Some of life’s more interesting moments are mundane, trivial events which somehow capture larger truths. Here are a couple of them from my life:
The Dressing Room Clock
I’ve done an awful lot of theatre over the years. If there’s one thing theatre people are good at, it’s complaining. I’m not sure we’re different from everybody else in that regard, but I digress.
During the run of one show I was acting in at our local theatre, I noticed that the clock in the dressing room had stopped. I was the only one around at the time, and it was Sunday, right before a few days off. “Dad-burned, dinkle-dorfing theatre,” I said silently to myself, “everything is always breaking around here.”
Thursday rolled around, and it was time to do another show. I soon noticed that the dressing room clock was still stopped. In retrospect, I’m not sure who was supposed to notice the problem and fix it, but still, I was annoyed. “Things never get fixed around here!” I grumbled to myself. Had there been anyone else around, I would have grumbled to him, too.
Of course, I’d never told anyone of this situation, and there was no reason to think that anyone other than the actors who use that dressing room would notice. But still, I was annoyed.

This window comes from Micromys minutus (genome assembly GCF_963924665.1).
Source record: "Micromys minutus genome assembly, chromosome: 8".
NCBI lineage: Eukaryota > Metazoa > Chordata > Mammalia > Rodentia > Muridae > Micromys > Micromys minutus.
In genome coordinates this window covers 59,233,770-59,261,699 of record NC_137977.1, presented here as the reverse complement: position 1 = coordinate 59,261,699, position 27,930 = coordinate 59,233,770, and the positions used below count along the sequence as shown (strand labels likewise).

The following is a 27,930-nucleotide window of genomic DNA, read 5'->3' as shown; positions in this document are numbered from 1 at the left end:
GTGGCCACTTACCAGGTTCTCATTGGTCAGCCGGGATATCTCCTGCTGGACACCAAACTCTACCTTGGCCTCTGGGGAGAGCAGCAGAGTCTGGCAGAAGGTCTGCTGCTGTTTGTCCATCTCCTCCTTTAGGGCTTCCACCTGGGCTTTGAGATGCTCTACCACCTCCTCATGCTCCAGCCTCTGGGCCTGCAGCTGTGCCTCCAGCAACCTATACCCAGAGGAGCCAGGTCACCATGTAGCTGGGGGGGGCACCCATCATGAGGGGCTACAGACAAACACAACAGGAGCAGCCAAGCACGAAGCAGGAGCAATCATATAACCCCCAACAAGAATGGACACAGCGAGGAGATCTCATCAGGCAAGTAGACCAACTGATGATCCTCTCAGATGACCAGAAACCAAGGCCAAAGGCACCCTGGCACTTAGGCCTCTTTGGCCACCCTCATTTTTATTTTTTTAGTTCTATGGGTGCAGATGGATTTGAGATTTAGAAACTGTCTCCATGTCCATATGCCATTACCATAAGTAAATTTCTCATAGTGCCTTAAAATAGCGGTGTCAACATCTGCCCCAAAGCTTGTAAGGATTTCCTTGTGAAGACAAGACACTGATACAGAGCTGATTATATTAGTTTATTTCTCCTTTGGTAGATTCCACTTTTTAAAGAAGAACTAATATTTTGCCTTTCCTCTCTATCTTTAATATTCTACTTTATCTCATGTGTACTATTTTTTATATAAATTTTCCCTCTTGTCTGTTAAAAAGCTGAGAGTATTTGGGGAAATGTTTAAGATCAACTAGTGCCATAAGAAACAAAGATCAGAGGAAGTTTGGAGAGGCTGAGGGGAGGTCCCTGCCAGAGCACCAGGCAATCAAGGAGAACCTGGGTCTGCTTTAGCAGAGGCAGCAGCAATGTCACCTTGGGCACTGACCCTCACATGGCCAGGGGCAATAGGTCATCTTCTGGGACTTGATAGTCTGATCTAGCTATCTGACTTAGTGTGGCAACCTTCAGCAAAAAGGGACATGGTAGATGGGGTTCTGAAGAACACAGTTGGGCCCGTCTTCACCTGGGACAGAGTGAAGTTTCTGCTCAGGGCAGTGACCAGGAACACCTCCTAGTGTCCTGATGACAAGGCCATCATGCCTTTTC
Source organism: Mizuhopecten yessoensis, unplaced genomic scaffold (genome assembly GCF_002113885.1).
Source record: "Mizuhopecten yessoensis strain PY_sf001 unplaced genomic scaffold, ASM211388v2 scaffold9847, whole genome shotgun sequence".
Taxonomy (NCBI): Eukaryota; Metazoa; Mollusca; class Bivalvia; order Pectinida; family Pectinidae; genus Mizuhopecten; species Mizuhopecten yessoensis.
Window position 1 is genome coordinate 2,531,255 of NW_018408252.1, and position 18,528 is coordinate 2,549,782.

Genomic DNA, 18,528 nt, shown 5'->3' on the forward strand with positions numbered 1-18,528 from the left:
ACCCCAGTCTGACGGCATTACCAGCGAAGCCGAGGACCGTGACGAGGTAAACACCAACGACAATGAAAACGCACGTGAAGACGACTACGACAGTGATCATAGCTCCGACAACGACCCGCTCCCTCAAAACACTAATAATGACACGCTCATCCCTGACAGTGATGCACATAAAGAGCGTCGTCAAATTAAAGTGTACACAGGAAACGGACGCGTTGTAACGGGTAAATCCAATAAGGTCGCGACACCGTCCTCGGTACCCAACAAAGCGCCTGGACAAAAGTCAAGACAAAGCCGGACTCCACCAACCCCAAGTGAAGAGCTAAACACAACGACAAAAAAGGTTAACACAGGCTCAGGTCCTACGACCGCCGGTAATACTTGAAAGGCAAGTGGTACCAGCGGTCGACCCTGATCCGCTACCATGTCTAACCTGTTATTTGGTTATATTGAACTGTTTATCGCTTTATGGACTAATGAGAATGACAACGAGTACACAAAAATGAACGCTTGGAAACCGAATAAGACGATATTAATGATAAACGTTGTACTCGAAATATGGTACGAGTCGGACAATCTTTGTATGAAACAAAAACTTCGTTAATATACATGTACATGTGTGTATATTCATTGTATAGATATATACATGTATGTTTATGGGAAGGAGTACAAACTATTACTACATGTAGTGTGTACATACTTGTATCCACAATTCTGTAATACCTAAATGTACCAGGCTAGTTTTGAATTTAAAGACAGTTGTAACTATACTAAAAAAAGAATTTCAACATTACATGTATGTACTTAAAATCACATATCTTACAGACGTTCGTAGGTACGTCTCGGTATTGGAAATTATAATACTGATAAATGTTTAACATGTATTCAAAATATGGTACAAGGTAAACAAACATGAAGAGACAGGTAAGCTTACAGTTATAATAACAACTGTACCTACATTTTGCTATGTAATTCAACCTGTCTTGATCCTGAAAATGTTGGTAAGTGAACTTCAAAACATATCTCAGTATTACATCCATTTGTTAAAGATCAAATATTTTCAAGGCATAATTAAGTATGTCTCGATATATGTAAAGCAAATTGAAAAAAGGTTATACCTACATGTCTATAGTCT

I looked back at the clock. I realized that clocks like that don’t plug into the wall, they take one AA battery. Furthermore, I had my camera bag with me. In that bag, there was a stash of AA batteries for the flash. It dawned on me that I had a few options:
- I could continue to grumble ineffectually to myself
- I could grumble ineffectually to other actors
- I could point out the problem to the stage manager and actually get it fixed, OR
- I could just fix the damn thing myself and be done with it.
The Handyman’s Curse
Another time, my girlfriend and I were having dinner with a couple of friends. The male component of the couple was celebrating; he’d just received his certification as an electrical contractor. “Why would anyone work as a $15/hr handyman, when they could work as a $75/hr contractor?” He said, looking forward to larger paychecks.
“Oh, poo-poo,” I said silently to myself. That $15/hr handyman is me… in a metaphorical sort of way. Our society does value specialists, with their intricate knowledge of esoteric topics, far more than generalists.
For better or worse, I’m a hopeless generalist. I can’t stand the idea of doing one narrowly defined thing over and over and over and over, regardless of what that particular thing is. Maybe I’m stuck for all eternity as a $15/hr handyman of sorts… a photo/graphics/video/web/text editing handyman.